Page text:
INVINCIBLE Review - Warped Factor - Words in the Key of Geek.

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Alexander Wallace is invincible.
Admit it, dear reader: the chances are you found out about Invincible from internet memes. That’s not a bad thing; internet memes have been instrumental in getting lesser known things to a broader audience, and on occasion forward a good cause (like the Ice Bucket Challenge a few years back). It’s certainly how I found out about the series; a brightly animated deconstruction of the superhero media that we hold dear, and gleefully so. I, for one, loved it.

What really strikes me about the world of Invincible is how very much it is like the worlds of Marvel or DC comics. It is set in a vibrant metropolis that is beset on all sides by a bewildering variety of supernatural beings, both magical and technological. It gives a golden age feel to the whole enterprise, which makes the subversions of beloved tropes all the more shocking.

And the deconstructions are aplenty. My favorite episode of the entire series is one that directly addresses the notion that superheroes inherently preserve the status quo. It also provides a visual subversion in how bloody it is; the violence in many scenes literally made my jaw drop. There have been adult superhero films and television shows, but what makes the violence in Invincible stand out to me is how the show is brightly animated, not unlike a Saturday morning cartoon. The ‘childish’ format (as unfair as it is to say) makes the gore all the more striking, especially in a scene involving a train.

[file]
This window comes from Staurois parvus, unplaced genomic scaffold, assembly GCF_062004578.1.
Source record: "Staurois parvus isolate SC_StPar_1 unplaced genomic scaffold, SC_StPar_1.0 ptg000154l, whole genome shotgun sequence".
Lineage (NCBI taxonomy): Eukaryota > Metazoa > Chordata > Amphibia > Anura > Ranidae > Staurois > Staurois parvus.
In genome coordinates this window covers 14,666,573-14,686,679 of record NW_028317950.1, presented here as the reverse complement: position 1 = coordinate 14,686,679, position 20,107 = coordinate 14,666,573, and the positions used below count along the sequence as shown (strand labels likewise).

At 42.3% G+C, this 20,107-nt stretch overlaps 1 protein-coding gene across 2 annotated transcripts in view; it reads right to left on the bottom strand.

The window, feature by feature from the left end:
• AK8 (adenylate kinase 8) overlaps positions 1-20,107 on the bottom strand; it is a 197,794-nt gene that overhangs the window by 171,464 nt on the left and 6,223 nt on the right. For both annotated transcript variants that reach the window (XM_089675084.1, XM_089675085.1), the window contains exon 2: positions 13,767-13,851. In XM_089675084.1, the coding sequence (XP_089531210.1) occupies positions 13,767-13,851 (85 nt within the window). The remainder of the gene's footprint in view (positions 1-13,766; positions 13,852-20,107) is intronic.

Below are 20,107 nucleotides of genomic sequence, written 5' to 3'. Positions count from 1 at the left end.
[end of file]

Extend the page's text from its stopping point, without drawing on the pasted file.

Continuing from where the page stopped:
Another avenue of deconstruction is with the teenaged main character, Mark Grayson, voiced by Steven Yeun. On the surface, he appears to be a half-Korean Peter Parker who has to balance his superheroics with his school life. The school life portrayed is more accurate than many I’ve seen in the media of high school in the twenty-first century; there’s an overwhelming quality to it that media set earlier doesn’t have, but felt true to me as a high school graduate in 2015. It also doesn’t go nearly so convenient as Peter Parker’s juggling does, for there is substantially more turbulence involved; this also applies to other teenage superheroes who figure into the story. The teenage drama is a significant part of the plot, which I wasn’t a huge fan of but other people may be fine with; I’ll chalk this up to personal taste.

The standout character in the show is easily Norman Grayson, alias Omni-Man, voiced by J. K. Simmons. Simmons brings to Omni-Man a swagger that can be alternately sympathetically paternal or deeply sinister, and makes it all the more impressive in how close those two are to each other. Omni-Man is the superhero as we fear it would be: confident in his abilities and used to his status to the point his view of the rest of humanity is warped. I have seen the appeal of Superman argued to be a portrayal of a world where power is used for good; Omni-Man takes a more realistic approach to power by having power used for power’s sake.
The sum total of all the deconstructions of Invincible is an interrogation of the role of the super-powered human in broader society. By their very nature, a superhero is above the average human. Invincible, like some other works (among them The Boys), asks what is the price of having a superpowered aristocracy over a modern industrial society, and whether it is worth paying.

Alexander Wallace is an alternate historian, reader, and writer who moderates the Alternate History Online group on Facebook and the Alternate Timelines Forum on Proboards. He writes regularly for the Sea Lion Press blog and for NeverWas magazine, and also appears regularly on the Alternate History Show with Ben Kearns. He is a member of several alternate history fora under the name 'SpanishSpy.'

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